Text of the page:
"Through this decision, we now have the spectacle of a Manhattan trial judge purporting to overrule Ecuador's Supreme Court on questions of Ecuadorean law," he said in a written statement. He vowed to appeal and said the ruling would not stop his clients from seeking to enforce the judgment in other countries.
Still dropping drone bombs on Yemen
As John Kerry hangs out in Kiev and warns Russia to keep hands off the Ukraine. We are modestly only claiming 4 al-Qaeda members among the 10 dead. The other six were just in the wrong place at the wrong time, I guess.
At least four suspected Al-Qaeda militants were killed in air strikes in Yemen on Monday, following the deaths of several soldiers in the south of the country, local officials and state news agency Saba reported.The good thing about drone strikes is that we can bury our mistakes.
Saba said armed men set upon the soldiers in a pair of ambushes, killing six, after the soldiers had foiled a mortar and rocket propelled grenade attack on a gas pipeline in the southern Shabwa province.
The news agency said 14 other soldiers were wounded in the ambushes between Mayfa'a and Radoum districts in Shabwa. Saba did not identify the attackers but the government often blames Islamists linked to Al-Qaeda for trying to sabotage the country's infrastructure.
Local residents said a U.S. drone later targeted a vehicle travelling in the area and killed two of its occupants.
Local officials said two more suspected Al-Qaeda militants were killed in another drone strike in the Maarib province, an oil-producing area in central Yemen where Al-Qaeda in the Arabian Peninsula (AQAP) operates.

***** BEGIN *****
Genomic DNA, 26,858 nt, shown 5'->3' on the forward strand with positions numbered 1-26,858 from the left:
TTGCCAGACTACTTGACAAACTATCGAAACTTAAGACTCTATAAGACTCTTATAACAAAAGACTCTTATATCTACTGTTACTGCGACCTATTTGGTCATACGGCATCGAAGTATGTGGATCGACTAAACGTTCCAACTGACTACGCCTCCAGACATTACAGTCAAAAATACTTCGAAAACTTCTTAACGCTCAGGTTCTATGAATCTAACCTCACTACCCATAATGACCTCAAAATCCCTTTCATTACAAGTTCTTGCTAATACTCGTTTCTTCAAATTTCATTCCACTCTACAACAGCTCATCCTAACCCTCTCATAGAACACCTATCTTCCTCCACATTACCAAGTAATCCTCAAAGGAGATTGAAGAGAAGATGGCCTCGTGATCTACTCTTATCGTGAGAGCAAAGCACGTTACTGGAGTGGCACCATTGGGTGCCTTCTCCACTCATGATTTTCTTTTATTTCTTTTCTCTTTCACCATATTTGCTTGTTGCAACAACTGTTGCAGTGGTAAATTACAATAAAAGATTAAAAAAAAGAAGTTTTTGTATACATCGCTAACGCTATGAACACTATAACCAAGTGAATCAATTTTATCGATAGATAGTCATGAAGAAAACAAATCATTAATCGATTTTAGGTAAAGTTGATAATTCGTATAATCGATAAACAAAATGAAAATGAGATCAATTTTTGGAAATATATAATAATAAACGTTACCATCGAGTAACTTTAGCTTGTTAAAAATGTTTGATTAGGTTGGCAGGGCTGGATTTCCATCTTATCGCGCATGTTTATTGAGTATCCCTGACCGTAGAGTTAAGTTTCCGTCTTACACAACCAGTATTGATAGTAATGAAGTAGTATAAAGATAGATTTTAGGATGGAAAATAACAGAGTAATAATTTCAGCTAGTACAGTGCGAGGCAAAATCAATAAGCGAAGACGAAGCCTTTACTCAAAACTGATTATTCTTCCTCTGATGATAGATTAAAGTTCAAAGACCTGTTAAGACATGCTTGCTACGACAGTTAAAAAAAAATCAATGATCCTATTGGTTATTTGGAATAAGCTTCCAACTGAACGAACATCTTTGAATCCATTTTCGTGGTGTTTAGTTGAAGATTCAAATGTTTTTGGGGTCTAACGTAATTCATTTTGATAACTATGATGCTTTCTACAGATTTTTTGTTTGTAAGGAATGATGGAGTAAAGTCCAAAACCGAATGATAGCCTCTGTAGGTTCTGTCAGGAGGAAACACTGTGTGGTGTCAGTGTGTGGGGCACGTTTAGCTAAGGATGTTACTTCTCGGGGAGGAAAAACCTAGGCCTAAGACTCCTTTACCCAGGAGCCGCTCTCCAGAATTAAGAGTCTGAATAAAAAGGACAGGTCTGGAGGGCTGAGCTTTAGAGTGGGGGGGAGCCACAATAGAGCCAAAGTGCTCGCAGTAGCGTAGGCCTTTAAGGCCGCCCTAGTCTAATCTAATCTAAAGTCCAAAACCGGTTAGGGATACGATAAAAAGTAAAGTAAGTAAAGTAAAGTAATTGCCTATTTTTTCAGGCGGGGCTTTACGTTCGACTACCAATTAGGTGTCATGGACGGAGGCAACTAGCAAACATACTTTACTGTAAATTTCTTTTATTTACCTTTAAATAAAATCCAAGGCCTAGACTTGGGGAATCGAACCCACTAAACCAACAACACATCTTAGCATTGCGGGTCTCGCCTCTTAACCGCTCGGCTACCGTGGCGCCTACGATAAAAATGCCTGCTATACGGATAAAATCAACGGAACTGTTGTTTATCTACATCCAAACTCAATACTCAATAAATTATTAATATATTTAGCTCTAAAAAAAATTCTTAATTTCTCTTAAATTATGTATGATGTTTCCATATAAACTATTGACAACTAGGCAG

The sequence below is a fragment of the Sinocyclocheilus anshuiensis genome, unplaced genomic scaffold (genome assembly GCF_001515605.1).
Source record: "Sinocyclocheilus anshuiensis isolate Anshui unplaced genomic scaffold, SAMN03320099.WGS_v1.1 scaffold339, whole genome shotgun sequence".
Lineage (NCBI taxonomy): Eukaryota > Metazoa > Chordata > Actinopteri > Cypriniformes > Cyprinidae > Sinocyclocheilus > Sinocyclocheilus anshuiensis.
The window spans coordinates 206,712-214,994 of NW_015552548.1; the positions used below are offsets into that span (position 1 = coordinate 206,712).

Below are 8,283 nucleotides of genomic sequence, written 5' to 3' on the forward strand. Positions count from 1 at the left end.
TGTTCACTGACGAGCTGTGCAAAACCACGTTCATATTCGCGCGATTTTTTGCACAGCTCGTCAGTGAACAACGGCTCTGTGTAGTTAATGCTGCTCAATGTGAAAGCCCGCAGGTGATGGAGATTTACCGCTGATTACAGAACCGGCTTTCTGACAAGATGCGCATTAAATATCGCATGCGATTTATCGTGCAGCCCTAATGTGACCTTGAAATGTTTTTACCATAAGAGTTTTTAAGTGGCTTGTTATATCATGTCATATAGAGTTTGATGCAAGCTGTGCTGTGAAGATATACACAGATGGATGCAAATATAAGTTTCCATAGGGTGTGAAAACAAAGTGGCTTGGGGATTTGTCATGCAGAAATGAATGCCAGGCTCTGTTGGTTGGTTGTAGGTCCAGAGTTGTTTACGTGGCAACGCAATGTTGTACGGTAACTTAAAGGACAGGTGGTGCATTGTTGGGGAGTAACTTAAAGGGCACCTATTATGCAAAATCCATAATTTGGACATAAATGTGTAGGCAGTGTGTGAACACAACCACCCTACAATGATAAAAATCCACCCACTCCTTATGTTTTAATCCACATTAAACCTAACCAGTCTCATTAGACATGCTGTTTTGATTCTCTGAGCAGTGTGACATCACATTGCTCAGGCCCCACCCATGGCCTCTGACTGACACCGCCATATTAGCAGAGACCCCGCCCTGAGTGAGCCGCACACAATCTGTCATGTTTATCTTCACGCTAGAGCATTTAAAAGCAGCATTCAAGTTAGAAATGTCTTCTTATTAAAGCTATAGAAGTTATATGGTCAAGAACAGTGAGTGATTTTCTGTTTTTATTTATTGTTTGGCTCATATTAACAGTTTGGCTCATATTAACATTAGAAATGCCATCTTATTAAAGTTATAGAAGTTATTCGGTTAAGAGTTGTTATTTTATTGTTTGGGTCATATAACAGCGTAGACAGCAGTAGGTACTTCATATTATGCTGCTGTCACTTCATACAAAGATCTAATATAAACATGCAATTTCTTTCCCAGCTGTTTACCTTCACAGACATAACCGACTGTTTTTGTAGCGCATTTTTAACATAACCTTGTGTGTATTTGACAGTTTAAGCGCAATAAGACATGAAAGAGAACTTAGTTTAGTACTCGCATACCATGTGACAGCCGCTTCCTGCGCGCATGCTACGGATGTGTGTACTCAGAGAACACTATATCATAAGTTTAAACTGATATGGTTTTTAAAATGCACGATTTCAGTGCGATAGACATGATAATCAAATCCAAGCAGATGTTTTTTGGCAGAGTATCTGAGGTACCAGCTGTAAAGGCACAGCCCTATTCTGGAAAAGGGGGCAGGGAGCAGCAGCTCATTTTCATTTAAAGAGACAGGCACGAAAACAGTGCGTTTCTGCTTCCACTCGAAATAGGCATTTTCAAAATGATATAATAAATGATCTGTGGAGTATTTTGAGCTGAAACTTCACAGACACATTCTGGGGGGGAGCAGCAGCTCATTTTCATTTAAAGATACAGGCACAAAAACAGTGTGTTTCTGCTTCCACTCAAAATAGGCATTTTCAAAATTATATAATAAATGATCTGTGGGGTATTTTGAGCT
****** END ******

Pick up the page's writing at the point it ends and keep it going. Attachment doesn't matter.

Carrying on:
Violence has roiled the U.S.-allied country which shares a long border with Saudi Arabia since 2011, when mass protests forced long-serving President Ali Abdullah Saleh to step down.
The United States has stepped up drone strikes as part of a campaign against AQAP, regarded by Washington as the most active wing of the network.
Yemen, AQAP's main stronghold, is among a handful of countries where the U.S. acknowledges using drones, although it does not comment on the practice which has been criticized by human rights organizations.
Monday, March 03, 2014
They have a new album out
But this video goes to '12 SXSW where Hurray For The Riff Raff did this rendition of "What's Wrong With Me".
It has been a long time
But finally The Invisible Hand Of The Free Market Man returns, chronicled by the ever diligent Tom Tomorrow.
Boys will be boys
Karzai of the Afghans pipes up again
And in fairness he has a point, this is and was not the Afghans war, this is our war in Shitholeistan and it is time for us to end it and bring everyone home.
Expressing “extreme anger” toward the U.S. government, Afghan President Hamid Karzai said in an interview with The Washington Post that the war in Afghanistan was not fought with his country’s interests in mind.Of course the war was for US interests and he was handpicked to support those interests so he should know that. But after 12 years of failure it is time to pack up and come home. Nobody and nothing is served by continuing our presence.